E. H. Carr and the Thesis of What Is History?

1938 Words Oct 21st, 2008 8 Pages
E. H. Carr and the Thesis of What is History?

Edward Carr begins What is History? By saying what he thinks history is not…by being negative. In Carr’s words, what history is not, or should not be, is a way of constructing historical accounts that are obsessed with both the facts and the documents which are said to contain them. Carr believes that by doing this the profoundly important shaping power of the historian will surely be downplayed.1 Carr goes on to argue – in his first chapter- that this downgrading of historiography arose because mainstream historians combined three things: first, a simple but very strong assertion that the proper function of the historian was to show the past as ‘it really
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It is the historian who has decided for his own reasons that Caesar’s crossing of that petty stream, the Rubicon, is a fact of history, whereas the crossings of the Rubicon by millions of other people…interests nobody at all…The historian is [therefore] necessarily selective. The belief in a hard core of historical facts existing objectively and independently of the historian is a preposterous fallacy, but one which it is very hard to eradicate. 4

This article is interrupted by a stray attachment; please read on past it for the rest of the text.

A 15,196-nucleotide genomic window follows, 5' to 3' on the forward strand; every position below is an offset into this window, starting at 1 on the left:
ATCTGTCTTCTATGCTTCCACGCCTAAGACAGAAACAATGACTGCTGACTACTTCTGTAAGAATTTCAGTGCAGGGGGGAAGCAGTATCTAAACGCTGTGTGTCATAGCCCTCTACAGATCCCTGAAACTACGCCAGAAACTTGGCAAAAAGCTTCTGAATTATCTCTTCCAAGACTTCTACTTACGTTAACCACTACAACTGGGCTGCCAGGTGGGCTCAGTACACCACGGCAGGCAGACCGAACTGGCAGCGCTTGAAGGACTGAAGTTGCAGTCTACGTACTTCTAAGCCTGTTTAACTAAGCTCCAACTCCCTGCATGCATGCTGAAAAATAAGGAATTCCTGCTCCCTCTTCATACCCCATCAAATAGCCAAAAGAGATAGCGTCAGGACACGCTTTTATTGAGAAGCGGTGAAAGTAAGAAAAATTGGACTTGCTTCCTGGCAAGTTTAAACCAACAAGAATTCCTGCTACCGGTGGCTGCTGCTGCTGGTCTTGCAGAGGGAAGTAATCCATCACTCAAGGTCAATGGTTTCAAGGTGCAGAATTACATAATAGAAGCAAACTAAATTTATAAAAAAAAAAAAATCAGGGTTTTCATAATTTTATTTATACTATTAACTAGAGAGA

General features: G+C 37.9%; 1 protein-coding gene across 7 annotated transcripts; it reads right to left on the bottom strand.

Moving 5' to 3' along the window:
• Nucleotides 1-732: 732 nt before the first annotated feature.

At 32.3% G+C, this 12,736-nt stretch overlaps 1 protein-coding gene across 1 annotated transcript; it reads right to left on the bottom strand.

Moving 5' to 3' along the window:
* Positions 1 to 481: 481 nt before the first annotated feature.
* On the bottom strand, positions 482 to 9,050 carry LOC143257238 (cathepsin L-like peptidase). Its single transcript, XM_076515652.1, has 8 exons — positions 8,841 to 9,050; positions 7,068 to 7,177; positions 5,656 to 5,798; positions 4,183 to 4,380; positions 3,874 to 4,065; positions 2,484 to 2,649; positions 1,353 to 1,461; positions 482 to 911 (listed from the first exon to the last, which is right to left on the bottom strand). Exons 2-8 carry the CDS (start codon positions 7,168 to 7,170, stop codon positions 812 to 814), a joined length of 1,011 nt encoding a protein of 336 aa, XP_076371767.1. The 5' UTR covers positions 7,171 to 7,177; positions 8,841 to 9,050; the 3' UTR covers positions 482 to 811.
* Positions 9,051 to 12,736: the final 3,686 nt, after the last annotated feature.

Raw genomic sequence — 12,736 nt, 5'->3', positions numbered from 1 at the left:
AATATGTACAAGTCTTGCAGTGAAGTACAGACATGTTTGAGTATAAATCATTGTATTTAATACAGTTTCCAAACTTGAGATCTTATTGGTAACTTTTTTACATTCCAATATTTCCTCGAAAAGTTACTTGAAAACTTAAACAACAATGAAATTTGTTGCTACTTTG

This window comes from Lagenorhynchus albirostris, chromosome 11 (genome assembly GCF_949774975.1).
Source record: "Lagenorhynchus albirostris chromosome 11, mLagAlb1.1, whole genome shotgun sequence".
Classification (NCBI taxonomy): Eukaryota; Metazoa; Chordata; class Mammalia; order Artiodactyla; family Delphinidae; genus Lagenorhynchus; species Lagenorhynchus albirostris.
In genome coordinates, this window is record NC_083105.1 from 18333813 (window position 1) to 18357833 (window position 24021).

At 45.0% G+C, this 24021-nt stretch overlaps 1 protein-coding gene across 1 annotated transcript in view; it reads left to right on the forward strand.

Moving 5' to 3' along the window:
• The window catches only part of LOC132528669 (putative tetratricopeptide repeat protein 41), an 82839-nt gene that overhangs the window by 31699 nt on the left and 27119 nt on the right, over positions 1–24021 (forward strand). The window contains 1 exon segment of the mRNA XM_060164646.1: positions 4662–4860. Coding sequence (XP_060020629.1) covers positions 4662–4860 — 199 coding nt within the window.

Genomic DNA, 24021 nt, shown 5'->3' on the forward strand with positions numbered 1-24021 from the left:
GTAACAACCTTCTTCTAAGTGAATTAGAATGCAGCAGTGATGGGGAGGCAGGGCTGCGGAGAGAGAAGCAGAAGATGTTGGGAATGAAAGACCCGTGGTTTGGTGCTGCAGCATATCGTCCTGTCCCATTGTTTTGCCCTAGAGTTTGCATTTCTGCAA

Following on from this, Carr ends his argument with an illustration of the process by which a slight event from the past is transformed into a ‘historical fact’. At Stalybridge Wakes, in 1850, Carr tells us about a gingerbread seller being beaten to death by an angry mob; this is a well documented and authentic ‘fact from the past.’ But for it to become a ‘historical fact,’ Carr argues that it needed to be taken up by historians and inserted by them into their interpretations, thence becoming part of our historical memory. In other words concludes Carr:

Its status as a historical fact will turn on a question of interpretation. This element of interpretation enters into every fact of history.5

This is the substance of Carr’s first argument and the first ‘position’ that is easily taken away after a quick read his work. Thereby initially surmising that Carr thinks that all history is just interpretation and there are really no such things as facts.